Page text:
I can’t believe it is already August. This year for sure will be one for the history books. I hope you all are continuing to stay safe, COVID is still a thing even though some places have returned to normalcy. I did an IG Live series back in May about how Moms were coping with it all, you can watch those episodes here and here. With school reopening being right around the corner, I wanted to revisit the series and talk to educators about how this new normal would affect the children…..and the parents.
Today we are getting insight from Denise Matthews, Director of Special Education in River Forest, Illinois. She has been an educator for over 20 years, 10 of those years as a Special Education teacher. She has some encouragement for us to get through this, no matter what decision we make about the upcoming school year.
In Illinois, where Denise is based, state guidance is allowing each district to decide on in-person learning, remote learning, or a hybrid of both. Here in Pennsylvania, we were sent a survey recently asking a few questions on what we felt comfortable with as parents and they will let us know of their final decision. We haven’t heard any updates yet. Denise feels that families are pretty divided in her district, expressing concerns with academic regression and safety. Those are my concerns as a Mom as well, especially the academic regression. I don’t think the virtual learning they had earlier this year helped them focus, there wasn’t much structure to their school day.
During the summer, Denise’s district has been working around the clock to prepare a safe environment for the children to return to. They have been surveying parents and staff, restructuring classrooms and buildings to allow for social distancing, buying protective equipment, hiring new staff to address the school’s nursing, custodial, academic, and social-emotional needs. In special education, she recognizes their decisions will need to be individualized because all the students are different. They are working on parent universities and resources to support their families in whatever model is decided. In addition, they have made strong commitments to supporting their staff by considering their needs and fears as well. They believe self-care, transparency, and thorough planning will be key to reopening schools in any way. This experience has been traumatic for all of us.
Here are Denise’s tips for sending our children back to school:
- Ask questions. There is no universal directive nationwide. Read your school’s return to learn plan carefully to see if it meets your child’s needs. If you have additional questions, be proactive, and reach out to your school ahead of time. Your school community will be grateful to know of any potential issues or concerns as soon as possible to help provide a solution.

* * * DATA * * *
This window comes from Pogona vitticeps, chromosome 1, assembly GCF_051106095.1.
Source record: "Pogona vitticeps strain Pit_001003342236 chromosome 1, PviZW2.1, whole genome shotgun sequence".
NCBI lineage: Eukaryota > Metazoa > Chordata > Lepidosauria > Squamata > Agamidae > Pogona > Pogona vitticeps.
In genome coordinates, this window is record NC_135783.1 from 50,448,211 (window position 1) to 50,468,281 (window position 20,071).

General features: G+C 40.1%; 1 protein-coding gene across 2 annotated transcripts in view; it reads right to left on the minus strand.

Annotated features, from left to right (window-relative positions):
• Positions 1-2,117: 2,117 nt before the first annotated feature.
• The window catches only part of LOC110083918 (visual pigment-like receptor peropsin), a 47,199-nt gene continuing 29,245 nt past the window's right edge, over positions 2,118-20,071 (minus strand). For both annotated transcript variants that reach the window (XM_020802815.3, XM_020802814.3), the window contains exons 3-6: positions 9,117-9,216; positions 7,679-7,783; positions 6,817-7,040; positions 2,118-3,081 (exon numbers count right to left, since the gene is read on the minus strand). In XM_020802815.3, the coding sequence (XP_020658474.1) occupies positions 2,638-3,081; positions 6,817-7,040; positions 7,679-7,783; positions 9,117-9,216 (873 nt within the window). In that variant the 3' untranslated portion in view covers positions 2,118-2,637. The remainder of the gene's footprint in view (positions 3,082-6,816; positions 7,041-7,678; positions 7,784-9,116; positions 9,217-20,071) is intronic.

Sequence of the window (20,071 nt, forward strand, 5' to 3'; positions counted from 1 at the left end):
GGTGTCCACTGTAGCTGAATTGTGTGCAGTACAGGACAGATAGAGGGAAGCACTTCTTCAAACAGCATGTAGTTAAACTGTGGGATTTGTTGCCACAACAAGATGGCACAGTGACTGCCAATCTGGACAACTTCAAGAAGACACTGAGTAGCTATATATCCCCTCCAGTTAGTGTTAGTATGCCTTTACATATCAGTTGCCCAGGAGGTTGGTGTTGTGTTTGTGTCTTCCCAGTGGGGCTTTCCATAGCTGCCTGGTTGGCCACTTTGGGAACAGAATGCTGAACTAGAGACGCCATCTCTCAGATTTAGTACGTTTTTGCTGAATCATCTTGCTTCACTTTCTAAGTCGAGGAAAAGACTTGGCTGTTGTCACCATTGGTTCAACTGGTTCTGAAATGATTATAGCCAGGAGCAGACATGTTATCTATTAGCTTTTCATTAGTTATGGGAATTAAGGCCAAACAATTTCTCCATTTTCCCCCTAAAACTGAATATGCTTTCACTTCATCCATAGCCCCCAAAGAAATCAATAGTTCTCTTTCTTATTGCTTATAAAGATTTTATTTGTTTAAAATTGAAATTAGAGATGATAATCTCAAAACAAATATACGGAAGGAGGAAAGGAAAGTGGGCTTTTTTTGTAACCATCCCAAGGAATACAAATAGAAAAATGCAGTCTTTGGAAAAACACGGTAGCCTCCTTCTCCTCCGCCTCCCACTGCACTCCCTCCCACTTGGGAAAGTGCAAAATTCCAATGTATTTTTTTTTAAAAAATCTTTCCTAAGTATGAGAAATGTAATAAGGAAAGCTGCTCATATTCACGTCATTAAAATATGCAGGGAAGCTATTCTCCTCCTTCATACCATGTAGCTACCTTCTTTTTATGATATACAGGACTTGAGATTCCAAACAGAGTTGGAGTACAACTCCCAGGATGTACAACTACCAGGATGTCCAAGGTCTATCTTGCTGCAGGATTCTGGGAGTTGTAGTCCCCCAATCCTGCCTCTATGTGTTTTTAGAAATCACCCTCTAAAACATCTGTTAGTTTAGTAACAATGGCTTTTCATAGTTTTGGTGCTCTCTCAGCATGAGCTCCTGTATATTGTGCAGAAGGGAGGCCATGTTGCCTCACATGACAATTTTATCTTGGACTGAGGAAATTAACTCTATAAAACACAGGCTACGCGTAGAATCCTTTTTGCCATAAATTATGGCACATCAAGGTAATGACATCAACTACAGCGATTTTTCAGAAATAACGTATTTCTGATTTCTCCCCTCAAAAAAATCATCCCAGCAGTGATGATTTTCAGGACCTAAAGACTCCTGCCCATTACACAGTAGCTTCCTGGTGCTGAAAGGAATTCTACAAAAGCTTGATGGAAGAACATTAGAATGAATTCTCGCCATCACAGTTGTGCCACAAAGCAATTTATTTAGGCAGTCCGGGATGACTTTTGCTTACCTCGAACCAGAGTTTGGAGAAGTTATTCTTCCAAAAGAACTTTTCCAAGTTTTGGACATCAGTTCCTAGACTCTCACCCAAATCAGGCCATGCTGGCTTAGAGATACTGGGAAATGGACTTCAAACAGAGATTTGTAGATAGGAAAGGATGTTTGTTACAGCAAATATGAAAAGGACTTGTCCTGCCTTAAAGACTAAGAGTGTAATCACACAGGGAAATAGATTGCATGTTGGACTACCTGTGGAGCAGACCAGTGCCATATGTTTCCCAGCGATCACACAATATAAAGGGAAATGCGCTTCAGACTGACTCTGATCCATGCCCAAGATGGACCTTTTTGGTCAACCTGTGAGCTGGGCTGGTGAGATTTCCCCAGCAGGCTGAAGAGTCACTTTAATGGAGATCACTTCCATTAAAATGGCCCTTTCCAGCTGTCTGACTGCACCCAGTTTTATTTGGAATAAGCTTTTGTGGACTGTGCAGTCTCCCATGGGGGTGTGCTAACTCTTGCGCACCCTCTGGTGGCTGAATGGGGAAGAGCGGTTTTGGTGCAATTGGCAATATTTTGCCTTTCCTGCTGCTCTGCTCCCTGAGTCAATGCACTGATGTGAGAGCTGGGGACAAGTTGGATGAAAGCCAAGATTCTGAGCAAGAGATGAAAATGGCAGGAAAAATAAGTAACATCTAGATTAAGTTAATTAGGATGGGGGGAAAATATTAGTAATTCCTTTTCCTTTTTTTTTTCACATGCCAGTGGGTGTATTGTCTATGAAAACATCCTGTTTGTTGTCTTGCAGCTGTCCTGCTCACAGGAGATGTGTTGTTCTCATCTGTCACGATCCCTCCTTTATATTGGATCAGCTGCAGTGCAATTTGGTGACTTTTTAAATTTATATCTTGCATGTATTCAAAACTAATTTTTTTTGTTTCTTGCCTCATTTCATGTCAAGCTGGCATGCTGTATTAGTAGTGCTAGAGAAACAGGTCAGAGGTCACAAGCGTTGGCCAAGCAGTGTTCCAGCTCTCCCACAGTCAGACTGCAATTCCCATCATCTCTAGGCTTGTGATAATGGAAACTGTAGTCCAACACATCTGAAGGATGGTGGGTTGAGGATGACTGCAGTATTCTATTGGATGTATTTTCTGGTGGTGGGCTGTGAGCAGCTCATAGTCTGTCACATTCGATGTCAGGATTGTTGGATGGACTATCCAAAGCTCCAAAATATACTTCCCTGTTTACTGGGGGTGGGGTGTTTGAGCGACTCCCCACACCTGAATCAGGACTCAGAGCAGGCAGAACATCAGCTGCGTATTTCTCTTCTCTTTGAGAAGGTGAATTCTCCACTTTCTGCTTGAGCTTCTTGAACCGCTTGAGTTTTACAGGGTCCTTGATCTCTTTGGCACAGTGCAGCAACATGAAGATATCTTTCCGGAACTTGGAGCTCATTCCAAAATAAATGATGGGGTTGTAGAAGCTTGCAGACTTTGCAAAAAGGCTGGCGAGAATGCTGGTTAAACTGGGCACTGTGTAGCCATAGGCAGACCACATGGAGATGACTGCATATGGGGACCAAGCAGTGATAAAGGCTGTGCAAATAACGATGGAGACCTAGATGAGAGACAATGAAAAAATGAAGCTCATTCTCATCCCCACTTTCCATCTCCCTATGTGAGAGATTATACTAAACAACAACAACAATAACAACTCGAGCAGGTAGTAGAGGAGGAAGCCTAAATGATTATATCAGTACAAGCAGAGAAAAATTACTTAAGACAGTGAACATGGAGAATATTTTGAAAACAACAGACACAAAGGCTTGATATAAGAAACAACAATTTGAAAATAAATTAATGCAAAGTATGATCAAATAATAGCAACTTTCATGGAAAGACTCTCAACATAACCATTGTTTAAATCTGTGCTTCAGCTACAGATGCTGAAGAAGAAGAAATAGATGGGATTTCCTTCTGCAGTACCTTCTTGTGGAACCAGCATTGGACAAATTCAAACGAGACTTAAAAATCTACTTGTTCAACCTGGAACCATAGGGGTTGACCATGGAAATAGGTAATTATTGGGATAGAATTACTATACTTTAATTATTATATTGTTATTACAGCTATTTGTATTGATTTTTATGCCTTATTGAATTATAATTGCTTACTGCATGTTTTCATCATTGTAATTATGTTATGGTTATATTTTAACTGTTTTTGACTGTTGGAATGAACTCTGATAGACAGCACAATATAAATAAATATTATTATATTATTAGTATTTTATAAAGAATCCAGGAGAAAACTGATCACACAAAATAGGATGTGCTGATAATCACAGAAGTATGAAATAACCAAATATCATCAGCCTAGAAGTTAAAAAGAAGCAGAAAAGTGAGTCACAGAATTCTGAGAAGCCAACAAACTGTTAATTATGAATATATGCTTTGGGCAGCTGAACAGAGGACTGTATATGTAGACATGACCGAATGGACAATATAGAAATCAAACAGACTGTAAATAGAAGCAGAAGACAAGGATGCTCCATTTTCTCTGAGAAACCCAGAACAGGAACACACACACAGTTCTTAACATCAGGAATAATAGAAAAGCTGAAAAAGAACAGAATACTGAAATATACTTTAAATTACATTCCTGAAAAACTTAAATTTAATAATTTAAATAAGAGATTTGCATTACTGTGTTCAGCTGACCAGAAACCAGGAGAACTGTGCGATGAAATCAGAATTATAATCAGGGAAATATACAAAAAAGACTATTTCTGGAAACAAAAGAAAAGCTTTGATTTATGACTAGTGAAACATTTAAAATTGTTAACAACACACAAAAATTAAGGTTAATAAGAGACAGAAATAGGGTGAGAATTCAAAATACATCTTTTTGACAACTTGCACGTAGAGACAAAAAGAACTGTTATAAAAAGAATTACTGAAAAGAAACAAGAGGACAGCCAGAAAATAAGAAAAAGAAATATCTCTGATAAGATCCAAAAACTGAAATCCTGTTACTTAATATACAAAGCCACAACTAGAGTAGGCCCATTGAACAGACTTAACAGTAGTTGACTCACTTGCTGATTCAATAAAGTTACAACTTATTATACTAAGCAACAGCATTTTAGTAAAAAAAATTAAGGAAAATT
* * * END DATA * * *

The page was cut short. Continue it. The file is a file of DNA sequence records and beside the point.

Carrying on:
- If school is opening in person, start to prepare now. Teach your kids to wear a mask. Use social stories, practice wearing for extended periods of time, and create safe social distancing habits. If you wait until the first day of school to do that, it is too late.
- Consider social-emotional wellness. This is key! Take care of yourself as a parent. Establish routines that work for your family. A simple google search can yield a ton of resources. Talk to your kids about their fears. Create safe opportunities for them to socialize with friends in a safe way. Many of our kids are missing their routines and relationships. Make this a priority.
As I mentioned before, the boys did not have a structure for their online learning curriculum earlier this year. There wasn’t a set time for them to log on for the day, it was just a bunch of reading assignments and answering questions. I feel that if a virtual experience will be the new normal, I would prefer they have a more disciplined schedule. I asked Denise whether virtual learning can affect a child’s ability to progress. She said it all depends. There is data that shows that all kids will be impacted by school closures, but schools are planning for how to regroup and teach essential skills. She states that many educators have spent their summer learning how to be better remote educators. Some students have had an amazing experience remote learning and they have seen progress. We have to trust our educators and know that when we do go back to normal, there will be support in place to address any educational gaps.
“We are all nervous and want to do what is best for all. This is a trying time and the pressure is high. The nation is so divided about this pandemic. What really is a health issue has become largely political. We gotta get back to basic human needs first.”–Denise MatthewsDirector of Special Education, River Forest Illinois
If you are considering going completely virtual for the upcoming school year, Denise advises you to keep the lines of communication open with your school community. Assume that everyone has good intentions when it comes to the children. Routines work! Find a support system of other parents, friends, family, school, and community resources. Patience is key! Sometimes answers to your questions will be delayed because this is new for all of us! Last but not least, pray. Everyone is nervous and the pressure is high for everyone involved in the decision-making process. What really is a health issue, has become largely political, we need to get back to basic human needs first.
I can not thank Denise enough for taking the time to answer my questions. This will be an ongoing series for the month of August, with a new educator interview each week. I hope this post was helpful, as it is jam-packed with information. Below are a few resources Denise sent over from the CDC, that she hopes will be helpful in your decision-making process.
Thank you so much for reading, if you’ve made it this far, I appreciate you. Sound off below with any thoughts and concerns you may have for the upcoming school year. Stay chic and safe!